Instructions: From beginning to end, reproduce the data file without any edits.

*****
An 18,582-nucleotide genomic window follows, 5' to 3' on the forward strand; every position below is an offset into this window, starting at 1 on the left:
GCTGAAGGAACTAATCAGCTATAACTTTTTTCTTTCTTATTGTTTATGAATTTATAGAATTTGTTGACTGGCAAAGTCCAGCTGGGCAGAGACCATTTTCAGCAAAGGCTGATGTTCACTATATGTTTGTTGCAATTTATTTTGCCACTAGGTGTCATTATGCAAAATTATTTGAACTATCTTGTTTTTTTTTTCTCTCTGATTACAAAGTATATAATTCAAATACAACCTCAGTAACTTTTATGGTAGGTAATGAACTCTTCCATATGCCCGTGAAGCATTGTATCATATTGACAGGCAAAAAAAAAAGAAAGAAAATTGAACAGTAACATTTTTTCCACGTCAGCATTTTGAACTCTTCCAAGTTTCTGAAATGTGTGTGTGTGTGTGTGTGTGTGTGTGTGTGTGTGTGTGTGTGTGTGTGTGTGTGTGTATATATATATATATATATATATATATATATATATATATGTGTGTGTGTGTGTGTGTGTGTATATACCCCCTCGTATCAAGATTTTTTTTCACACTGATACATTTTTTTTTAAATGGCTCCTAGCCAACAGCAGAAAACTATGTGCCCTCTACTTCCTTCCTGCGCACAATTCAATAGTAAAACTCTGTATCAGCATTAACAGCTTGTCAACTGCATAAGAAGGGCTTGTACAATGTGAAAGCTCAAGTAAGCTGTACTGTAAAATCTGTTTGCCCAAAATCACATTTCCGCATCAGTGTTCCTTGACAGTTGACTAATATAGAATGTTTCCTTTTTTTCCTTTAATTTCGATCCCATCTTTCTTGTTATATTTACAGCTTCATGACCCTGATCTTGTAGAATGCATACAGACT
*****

An 18,582-nucleotide genomic window follows, 5' to 3' on the forward strand; every position below is an offset into this window, starting at 1 on the left:
GCTGAAGGAACTAATCAGCTATAACTTTTTTCTTTCTTATTGTTTATGAATTTATAGAATTTGTTGACTGGCAAAGTCCAGCTGGGCAGAGACCATTTTCAGCAAAGGCTGATGTTCACTATATGTTTGTTGCAATTTATTTTGCCACTAGGTGTCATTATGCAAAATTATTTGAACTATCTTGTTTTTTTTTTCTCTCTGATTACAAAGTATATAATTCAAATACAACCTCAGTAACTTTTATGGTAGGTAATGAACTCTTCCATATGCCCGTGAAGCATTGTATCATATTGACAGGCAAAAAAAAAAGAAAGAAAATTGAACAGTAACATTTTTTCCACGTCAGCATTTTGAACTCTTCCAAGTTTCTGAAATGTGTGTGTGTGTGTGTGTGTGTGTGTGTGTGTGTGTGTGTGTGTGTGTGTGTGTGTGTATATATATATATATATATATATATATATATATATATATGTGTGTGTGTGTGTGTGTGTGTATATACCCCCTCGTATCAAGATTTTTTTTCACACTGATACATTTTTTTTTAAATGGCTCCTAGCCAACAGCAGAAAACTATGTGCCCTCTACTTCCTTCCTGCGCACAATTCAATAGTAAAACTCTGTATCAGCATTAACAGCTTGTCAACTGCATAAGAAGGGCTTGTACAATGTGAAAGCTCAAGTAAGCTGTACTGTAAAATCTGTTTGCCCAAAATCACATTTCCGCATCAGTGTTCCTTGACAGTTGACTAATATAGAATGTTTCCTTTTTTTCCTTTAATTTCGATCCCATCTTTCTTGTTATATTTACAGCTTCATGACCCTGATCTTGTAGAATGCATACAGACT